. . .And the Udall Votes

("Yes" or "No" following each item is Congressman Udall's vote.)


Housing and Urban Development. Decrease revenue sharing to the states at a savings of $685 million. (Yes)

National Aeronautics and Space Administration. Decrease NASA supersonic transport research and development, at a savings of $14.7 million. (Yes)

Labor-Health, Education & Welfare. To increase the budget of the Community Services Administration $2 million. (Yes)

Marine. To increase the budget of the Maritime Administration to provide an additional $69 million for ship construction. (No)

Labor-Health, Education & Welfare. Decrease the HEW budget by $500 million. (No)

Office of Safety & Health Administration. To decrease the OSHA budget by $10.3 million. (No)

Department of State. To cut the State Department budget by 5 percent, or $66.3 million. (No)

Metric. To decrease the U.S. Metric Board budget by $1.6 million. (No)

Foreign Aid. To decrease foreign aid by 2 percent, at a savings of $90 million, except to the nations of Egypt, Israel and Jordan. (Yes)

Energy. Windfall profits tax, to collect an estimated $15.6 billion over 3 years, to be used to develop alternative energy sources for the United States. (Yes)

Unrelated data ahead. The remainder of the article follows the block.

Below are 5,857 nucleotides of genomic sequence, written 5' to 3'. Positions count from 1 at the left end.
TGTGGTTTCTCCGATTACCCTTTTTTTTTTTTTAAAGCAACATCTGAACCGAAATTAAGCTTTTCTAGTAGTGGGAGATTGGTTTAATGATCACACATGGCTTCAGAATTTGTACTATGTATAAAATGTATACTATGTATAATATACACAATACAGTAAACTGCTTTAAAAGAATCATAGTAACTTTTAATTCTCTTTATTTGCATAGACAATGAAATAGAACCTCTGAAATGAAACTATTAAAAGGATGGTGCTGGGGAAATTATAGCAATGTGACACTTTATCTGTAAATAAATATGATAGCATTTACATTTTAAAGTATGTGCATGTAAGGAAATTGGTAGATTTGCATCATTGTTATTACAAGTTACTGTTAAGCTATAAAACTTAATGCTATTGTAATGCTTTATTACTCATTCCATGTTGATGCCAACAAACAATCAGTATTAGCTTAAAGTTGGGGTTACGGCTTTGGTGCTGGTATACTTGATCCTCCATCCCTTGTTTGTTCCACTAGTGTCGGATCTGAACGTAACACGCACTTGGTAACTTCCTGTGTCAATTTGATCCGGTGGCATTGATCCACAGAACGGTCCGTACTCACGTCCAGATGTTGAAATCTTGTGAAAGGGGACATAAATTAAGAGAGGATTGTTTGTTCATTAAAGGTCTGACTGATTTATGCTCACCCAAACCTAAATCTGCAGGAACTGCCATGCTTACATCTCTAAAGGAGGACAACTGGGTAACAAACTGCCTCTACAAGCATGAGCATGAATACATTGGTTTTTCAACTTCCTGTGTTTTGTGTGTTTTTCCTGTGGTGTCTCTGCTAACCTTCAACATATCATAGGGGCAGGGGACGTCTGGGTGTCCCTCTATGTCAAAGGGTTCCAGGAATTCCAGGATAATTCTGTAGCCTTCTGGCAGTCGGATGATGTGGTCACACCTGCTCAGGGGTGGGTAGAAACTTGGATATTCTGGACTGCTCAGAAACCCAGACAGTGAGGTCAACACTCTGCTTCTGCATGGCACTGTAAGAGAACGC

Department of Defense. To consolidate the training of military helicopter pilots at a cost of $63 million. Opposed by Army training officials. (No)

Transportation. Increase the budget for the Urban Mass Transit Administration for Fiscal Year 1979 by $125 million, principally for the upgrading of inner-city rail systems. (No)

Department of Defense. To increase expenditures by $10 million for Army graduate medical education programs. (Yes)

House Concurrent Budget Resolutions

Food Stamps. To decrease the food stamp program by $270 million. (No)

Department of Defense. To add $3 billion to the budget authority for unspecified programs and add $400 million in outlays. (No)

General. To order a 15 percent reduction of year-end budget balances for government agencies, bureaus and departments, at a savings of $10.8 billion. (Yes)

Taxes. To increase taxes on foreign tax credits, profits realized overseas by American companies, to add $1.2 billion to tax collections. (Yes)

Revenue Sharing. To increase general revenue sharing by $1.1 billion. (No)

Balanced Budget. To balance the federal budget. (Yes)